• Homeschooling also provides more opportunities to grow together as a multi-generational family unit. 

 

As parents of a child with multiple allergies and asthma, we had to move from denial to acceptance with lightning speed because the very life of our child depended on it. Did we ever “go back” and experience the other stages of grief—denial, anger, sadness, guilt, etc.? Of course, we are human. As Christians, we also constantly trust our omniscient, omnipotent, omnipresent Lord who created this child to provide the resources to meet his needs and the loving support to meet ours so that he can live the fullest life possible and be the unique individual he is designed to be. We are thankful that homeschooling has allowed us to meet our child’s (indeed, our family’s) physical, spiritual, mental, and emotional needs in a way that is unparalleled with our previous personal experiences.

 

 


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By Peggy Ployhar

When our family started our homeschooling journey it was because of the needs of my oldest child. In no way was I prepared or equipped to handle teaching my son who was diagnosed with Asperger Syndrome only the month prior, nor did I fully understand how severe his depression was, but I knew in my heart keeping him home to learn would keep my son from slipping any further away from me than he already had in his 8 months while attending private school.

Watch our story here.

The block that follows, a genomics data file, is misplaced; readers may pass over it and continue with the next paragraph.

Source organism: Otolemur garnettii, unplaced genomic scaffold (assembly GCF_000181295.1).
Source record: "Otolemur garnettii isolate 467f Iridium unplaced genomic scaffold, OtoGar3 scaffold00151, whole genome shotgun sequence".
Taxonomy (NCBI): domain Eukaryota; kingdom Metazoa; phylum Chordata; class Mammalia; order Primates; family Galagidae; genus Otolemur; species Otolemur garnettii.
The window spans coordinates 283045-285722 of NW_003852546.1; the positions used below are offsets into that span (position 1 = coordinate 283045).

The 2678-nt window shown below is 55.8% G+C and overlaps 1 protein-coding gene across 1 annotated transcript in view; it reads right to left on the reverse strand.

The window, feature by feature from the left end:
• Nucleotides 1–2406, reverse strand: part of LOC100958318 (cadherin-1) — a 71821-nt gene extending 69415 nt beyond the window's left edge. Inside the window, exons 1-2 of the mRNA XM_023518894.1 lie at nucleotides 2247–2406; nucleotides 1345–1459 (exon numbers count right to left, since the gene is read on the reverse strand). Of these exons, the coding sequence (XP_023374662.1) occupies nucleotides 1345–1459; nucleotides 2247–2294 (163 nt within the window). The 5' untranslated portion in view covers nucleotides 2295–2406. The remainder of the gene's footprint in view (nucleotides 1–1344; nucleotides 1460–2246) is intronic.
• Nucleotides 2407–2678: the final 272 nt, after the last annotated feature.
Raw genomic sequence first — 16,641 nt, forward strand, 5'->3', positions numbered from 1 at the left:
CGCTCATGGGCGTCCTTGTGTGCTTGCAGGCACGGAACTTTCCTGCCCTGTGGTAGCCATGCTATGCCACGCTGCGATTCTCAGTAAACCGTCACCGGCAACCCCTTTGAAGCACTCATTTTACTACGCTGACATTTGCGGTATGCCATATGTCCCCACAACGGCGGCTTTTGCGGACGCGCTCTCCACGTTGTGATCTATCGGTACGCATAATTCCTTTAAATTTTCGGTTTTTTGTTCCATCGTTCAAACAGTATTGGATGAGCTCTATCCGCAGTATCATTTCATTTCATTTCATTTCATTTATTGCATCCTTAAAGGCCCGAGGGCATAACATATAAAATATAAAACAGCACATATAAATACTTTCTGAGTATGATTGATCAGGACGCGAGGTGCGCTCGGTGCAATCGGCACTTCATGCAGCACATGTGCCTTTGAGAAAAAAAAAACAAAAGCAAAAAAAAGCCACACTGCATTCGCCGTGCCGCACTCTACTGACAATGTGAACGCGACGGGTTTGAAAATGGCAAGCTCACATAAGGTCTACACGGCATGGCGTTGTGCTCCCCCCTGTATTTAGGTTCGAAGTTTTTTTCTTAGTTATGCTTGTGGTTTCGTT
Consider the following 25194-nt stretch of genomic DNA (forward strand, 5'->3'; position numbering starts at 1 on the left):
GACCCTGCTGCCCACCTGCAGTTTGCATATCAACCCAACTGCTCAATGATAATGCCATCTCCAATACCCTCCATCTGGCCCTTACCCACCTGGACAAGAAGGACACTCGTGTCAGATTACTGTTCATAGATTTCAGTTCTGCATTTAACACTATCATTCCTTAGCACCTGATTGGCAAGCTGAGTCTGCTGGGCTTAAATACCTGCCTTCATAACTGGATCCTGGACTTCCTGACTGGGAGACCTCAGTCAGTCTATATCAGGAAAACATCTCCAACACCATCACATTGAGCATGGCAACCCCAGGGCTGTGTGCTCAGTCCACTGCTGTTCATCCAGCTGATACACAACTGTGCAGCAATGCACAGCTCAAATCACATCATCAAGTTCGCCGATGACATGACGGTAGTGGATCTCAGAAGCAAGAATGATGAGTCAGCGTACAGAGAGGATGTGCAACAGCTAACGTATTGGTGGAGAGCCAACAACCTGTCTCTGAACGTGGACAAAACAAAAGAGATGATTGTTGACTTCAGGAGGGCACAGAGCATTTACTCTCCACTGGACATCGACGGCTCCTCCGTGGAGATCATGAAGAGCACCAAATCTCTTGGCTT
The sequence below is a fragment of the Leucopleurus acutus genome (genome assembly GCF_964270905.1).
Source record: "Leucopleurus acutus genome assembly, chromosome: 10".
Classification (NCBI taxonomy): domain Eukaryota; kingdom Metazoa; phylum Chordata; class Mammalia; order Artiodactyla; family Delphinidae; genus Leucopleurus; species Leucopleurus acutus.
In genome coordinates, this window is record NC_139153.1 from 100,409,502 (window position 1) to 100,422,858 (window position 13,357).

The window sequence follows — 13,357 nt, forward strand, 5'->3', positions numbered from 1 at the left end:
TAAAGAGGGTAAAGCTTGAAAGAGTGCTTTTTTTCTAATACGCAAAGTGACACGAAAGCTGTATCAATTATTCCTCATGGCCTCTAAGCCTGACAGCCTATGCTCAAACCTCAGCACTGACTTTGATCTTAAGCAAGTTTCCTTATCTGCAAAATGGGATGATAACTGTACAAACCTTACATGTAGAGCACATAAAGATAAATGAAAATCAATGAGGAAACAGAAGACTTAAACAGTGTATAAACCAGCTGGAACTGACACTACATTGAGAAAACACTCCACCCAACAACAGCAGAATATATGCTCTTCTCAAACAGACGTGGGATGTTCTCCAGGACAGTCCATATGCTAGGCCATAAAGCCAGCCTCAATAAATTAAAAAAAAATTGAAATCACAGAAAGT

This journey started 17 years ago for our family and through it, our entire family has dramatically changed. I would say for the better. Homeschooling is a hard road, but homeschooling a child with extra learning, emotional, social, and behavioral needs is also often an isolating and lonely journey. Some families are able to push through this isolation and build a small support community, but for others, the needs of their child(ren) create barriers too large to overcome on their own.

 

 

Opportunity Complications
As I described in the video above, our family created our own support and many families can create their own tribe if they dedicate a good amount of time and energy to the task. But for families who homeschool children with a more complicated diagnosis or family dynamics, the solution for finding time to rest and opportunities to do activities and develop relationships are not as simple as pulling a few families together to create community. Instead, these families must rely on someone else to do the support legwork for them. Otherwise, they just continue the journey alone as best they can.

 

I would like to introduce you two homeschooling families who have been part of SPED Homeschool since we launched our nonprofit in 2017. SPED Homeschool board member Elaine Carmichael and SPED Homeschool team member Shanel Tarrant-Simone. Both of these hard-working homeschooling parents are mothers of boys on the more complicated end of the autism spectrum.

 

Elaine shares her story here about how after homeschooling her typical children for many years in a loving and nurturing co-op, her support system crumbled as her youngest son’s needs grew greater.


Further on in this same interview, Elaine also shared that even though her son just turned 18 this past year, there really is no place for her family to turn for the respite and help; respite she and her husband need and buddy opportunities so her son can have experiences similar to other kids and young adults his age. 
 


When I emailed Elaine last week to ask her some questions about the hurdles they face with integrating into their community and what it would mean to her family and her son Aaron to have reliable respite and buddy opportunities, here is how she answered my questions:


Q: How difficult is going out in public with Aaron? What roadblocks are a constant hindrance?

A: “Roadblocks are sights & sounds that overwhelm Aaron which most of us take for granted because they don’t bother us or we can ignore them.”

Q: In what ways does bringing Aaron out in public without help hinder your family’s ability to integrate into society?